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Classroom Reading Instruction for All Students

  • Barbara R. FoormanEmail author
  • Jeanne Wanzek
Chapter

Abstract

How well students respond to reading instruction in the classroom is instrumental in determining their academic outcomes. This chapter explains why this first tier of instruction in the classroom is at a critical juncture with the adoption of rigorous college and career readiness standards (e.g., the common core state standards in English language arts and literacy in history/social studies, science, and technical subjects; ELA CCSS for short). First, the ELA CCSS is overviewed and the key constructs of academic language, text complexity, and perspective taking are discussed. Second, the research-based practices in primary-grade reading instruction for teaching academic language skills, providing explicit instruction in the alphabetic skills, teaching word analysis skills, and ensuring daily practice in text reading with and without feedback in order to build accuracy, fluency, and comprehension are reviewed. Third, the research-based practices for content-area tier 1 reading instruction in the secondary grades are discussed. Specifically, the chapter focuses on providing explicit vocabulary and comprehension instruction, ensuring opportunities for extended discussion of text, and increasing student motivation and engagement in literacy learning. The authors conclude with a table summarizing best practices for tier 1 reading instruction.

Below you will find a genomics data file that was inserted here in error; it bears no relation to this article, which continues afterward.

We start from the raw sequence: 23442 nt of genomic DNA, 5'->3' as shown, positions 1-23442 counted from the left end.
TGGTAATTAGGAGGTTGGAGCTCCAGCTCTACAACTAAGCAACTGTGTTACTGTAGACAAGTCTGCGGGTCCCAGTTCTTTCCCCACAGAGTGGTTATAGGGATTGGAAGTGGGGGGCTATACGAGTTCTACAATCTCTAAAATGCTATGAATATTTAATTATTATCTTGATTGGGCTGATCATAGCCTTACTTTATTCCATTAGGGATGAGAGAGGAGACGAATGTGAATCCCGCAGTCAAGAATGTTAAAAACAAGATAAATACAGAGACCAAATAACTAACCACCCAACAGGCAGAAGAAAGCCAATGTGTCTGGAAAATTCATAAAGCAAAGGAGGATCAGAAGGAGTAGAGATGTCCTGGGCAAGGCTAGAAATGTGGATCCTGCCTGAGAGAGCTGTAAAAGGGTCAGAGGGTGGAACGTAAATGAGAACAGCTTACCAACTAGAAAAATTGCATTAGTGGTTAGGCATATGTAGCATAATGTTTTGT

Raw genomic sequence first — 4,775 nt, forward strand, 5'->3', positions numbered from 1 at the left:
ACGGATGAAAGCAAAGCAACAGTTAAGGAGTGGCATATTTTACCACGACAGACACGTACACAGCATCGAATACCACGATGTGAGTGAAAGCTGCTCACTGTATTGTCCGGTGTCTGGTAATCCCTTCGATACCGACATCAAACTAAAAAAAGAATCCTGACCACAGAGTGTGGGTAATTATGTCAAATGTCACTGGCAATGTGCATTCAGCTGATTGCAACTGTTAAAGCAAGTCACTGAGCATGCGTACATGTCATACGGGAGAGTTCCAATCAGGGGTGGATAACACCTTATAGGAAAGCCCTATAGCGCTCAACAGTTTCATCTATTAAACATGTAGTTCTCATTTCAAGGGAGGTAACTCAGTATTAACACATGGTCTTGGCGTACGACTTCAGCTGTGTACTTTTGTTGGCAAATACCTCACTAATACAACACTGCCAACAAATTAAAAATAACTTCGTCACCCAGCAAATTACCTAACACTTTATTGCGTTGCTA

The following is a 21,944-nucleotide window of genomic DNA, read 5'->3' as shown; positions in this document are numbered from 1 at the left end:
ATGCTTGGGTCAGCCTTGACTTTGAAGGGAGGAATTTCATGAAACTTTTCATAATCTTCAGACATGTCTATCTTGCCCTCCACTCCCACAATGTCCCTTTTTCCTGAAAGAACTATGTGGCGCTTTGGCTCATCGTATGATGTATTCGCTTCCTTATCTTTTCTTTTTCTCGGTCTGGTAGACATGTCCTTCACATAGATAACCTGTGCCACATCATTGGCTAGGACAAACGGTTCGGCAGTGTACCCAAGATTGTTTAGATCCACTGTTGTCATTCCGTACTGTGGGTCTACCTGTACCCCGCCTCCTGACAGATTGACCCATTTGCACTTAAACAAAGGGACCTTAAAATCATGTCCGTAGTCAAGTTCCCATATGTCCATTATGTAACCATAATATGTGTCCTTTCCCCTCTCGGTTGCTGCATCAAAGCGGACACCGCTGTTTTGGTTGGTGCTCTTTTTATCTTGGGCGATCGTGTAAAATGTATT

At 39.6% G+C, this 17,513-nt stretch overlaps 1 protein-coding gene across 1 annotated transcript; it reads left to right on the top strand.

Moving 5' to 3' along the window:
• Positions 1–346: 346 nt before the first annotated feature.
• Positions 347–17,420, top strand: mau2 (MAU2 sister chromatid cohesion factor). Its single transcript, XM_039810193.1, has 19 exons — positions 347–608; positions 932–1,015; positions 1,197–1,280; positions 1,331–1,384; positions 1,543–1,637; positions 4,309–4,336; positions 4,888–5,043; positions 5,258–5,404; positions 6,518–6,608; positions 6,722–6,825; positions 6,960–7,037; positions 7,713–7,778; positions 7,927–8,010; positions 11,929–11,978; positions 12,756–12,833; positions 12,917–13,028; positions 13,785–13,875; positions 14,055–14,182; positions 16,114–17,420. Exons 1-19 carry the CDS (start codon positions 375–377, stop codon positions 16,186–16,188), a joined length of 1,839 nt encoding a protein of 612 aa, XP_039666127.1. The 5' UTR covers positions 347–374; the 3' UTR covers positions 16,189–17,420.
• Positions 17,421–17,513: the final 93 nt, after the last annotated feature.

Keywords

Reading Comprehension Reading Instruction Common Core State Standard Academic Language Vocabulary Instruction 
These keywords were added by machine and not by the authors. This process is experimental and the keywords may be updated as the learning algorithm improves.

Notes

Acknowledgment

The research reported here was supported by the Institute of Education Sciences, the US Department of Education, through sub awards to two grants: (1) a sub award to Florida State University (FSU) from Grant R305F100005 to the Educational Testing Service as part of the Reading for Understanding Initiative and (2) a sub award to FSU from Grant R305F100013 to the University of Texas at Austin. The opinions expressed are those of the authors and do not represent views of the Institute, the US Department of Education, the Educational Testing Service, The University of Texas at Austin, or The Florida State University.

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© Springer Science+Business Media New York 2016

Authors and Affiliations

  1. 1.Florida Center for Reading ResearchFlorida State UniversityTallahasseeUSA

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